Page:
Fall is coming and I feel the tug for a long walk in the Pinnacles. Despite the park’s recent upgrade from a National Monument to a National Park, the Pinnacles feels like a local park shared with outsiders through friends. There are miles of trail there to spend the whole day or a few hours. What I like and appreciate the most is that the trails are clear and well maintained with no obstructions, no brush. I can go for miles and miles in short pants and short sleeves and enjoy the freedom from getting tangled in pokey thickets of native growth. It can be nice. But sometimes I just can’t help myself…
One of my favorite hikes is not completely on the map. It’s known simply as the Pig Fence. I first learned of the hike back in early 2009. I only knew that it was remote and included several challenging climbs with expansive views of the park and surrounding landscape. I eyeballed maps and cobbled together what I discovered and what others told me and felt confident I knew where to go which was, “yeah, we take the South Wilderness Trail then follow the creek and when we see the fence, follow that to North Chalone Peak”. Easy. So, me and my friend Ruby gave it a try; we were the last ones standing, willing for the attempt.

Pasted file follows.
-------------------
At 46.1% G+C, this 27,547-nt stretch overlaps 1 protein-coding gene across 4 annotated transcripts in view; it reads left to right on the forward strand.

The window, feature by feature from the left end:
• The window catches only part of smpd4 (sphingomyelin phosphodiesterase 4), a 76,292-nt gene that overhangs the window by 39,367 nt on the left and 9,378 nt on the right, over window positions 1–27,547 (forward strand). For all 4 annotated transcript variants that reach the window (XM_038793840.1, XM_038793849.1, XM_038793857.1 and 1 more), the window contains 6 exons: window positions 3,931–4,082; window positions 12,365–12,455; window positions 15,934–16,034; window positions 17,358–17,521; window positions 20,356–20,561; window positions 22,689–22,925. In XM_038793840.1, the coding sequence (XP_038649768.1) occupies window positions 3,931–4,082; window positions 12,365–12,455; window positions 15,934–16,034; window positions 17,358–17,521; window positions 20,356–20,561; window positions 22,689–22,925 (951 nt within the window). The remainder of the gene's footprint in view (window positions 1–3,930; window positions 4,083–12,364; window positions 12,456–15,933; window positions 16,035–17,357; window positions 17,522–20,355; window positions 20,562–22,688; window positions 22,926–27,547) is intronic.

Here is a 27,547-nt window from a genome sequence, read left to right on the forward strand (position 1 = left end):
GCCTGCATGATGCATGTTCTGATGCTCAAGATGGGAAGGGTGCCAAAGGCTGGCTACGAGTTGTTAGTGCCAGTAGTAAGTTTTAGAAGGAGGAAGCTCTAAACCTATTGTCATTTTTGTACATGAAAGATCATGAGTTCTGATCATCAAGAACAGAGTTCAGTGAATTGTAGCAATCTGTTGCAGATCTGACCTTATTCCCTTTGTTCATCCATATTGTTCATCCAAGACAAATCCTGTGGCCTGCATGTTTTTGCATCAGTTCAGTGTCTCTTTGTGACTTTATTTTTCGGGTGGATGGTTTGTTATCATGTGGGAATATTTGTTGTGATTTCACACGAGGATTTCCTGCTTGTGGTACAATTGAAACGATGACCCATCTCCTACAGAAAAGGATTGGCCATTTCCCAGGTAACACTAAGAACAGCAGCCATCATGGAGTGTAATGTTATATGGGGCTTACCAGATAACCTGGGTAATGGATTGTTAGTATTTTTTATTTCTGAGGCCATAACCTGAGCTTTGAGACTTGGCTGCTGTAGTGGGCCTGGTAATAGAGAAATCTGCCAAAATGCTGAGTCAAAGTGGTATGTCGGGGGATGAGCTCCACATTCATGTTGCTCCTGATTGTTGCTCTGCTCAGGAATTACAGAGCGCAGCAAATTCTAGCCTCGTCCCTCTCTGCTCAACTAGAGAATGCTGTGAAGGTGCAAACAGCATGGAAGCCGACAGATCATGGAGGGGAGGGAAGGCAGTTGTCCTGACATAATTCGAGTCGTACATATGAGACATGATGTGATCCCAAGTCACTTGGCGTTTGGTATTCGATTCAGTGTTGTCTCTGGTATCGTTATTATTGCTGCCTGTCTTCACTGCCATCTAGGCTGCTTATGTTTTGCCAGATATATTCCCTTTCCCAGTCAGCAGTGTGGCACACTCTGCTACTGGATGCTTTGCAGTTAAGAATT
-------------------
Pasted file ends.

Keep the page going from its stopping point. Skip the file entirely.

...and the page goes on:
The photos below are the ones most frequent in my memory when I think of the Pig Fence; just me and Ruby and a winter afternoon on the trail.
I’ve hiked it several times since, August 9, 2014 is the most recent, but it is my first visit to the Pig Fence that my brain and body remembers first. For more photos of this hike, see the 2009 Pig Fence hike on the MBAHG site.
I have since learned that it is a good idea to follow the creek for as long as you can before the preamble climb to where you get your first good views of the Pig Fence and the hills where the hike really begins. Just a hint 😉
For a description of the “natural history” of the pig fence, the Park Service website for Pinnacles NP has an excellent page which can be read HERE.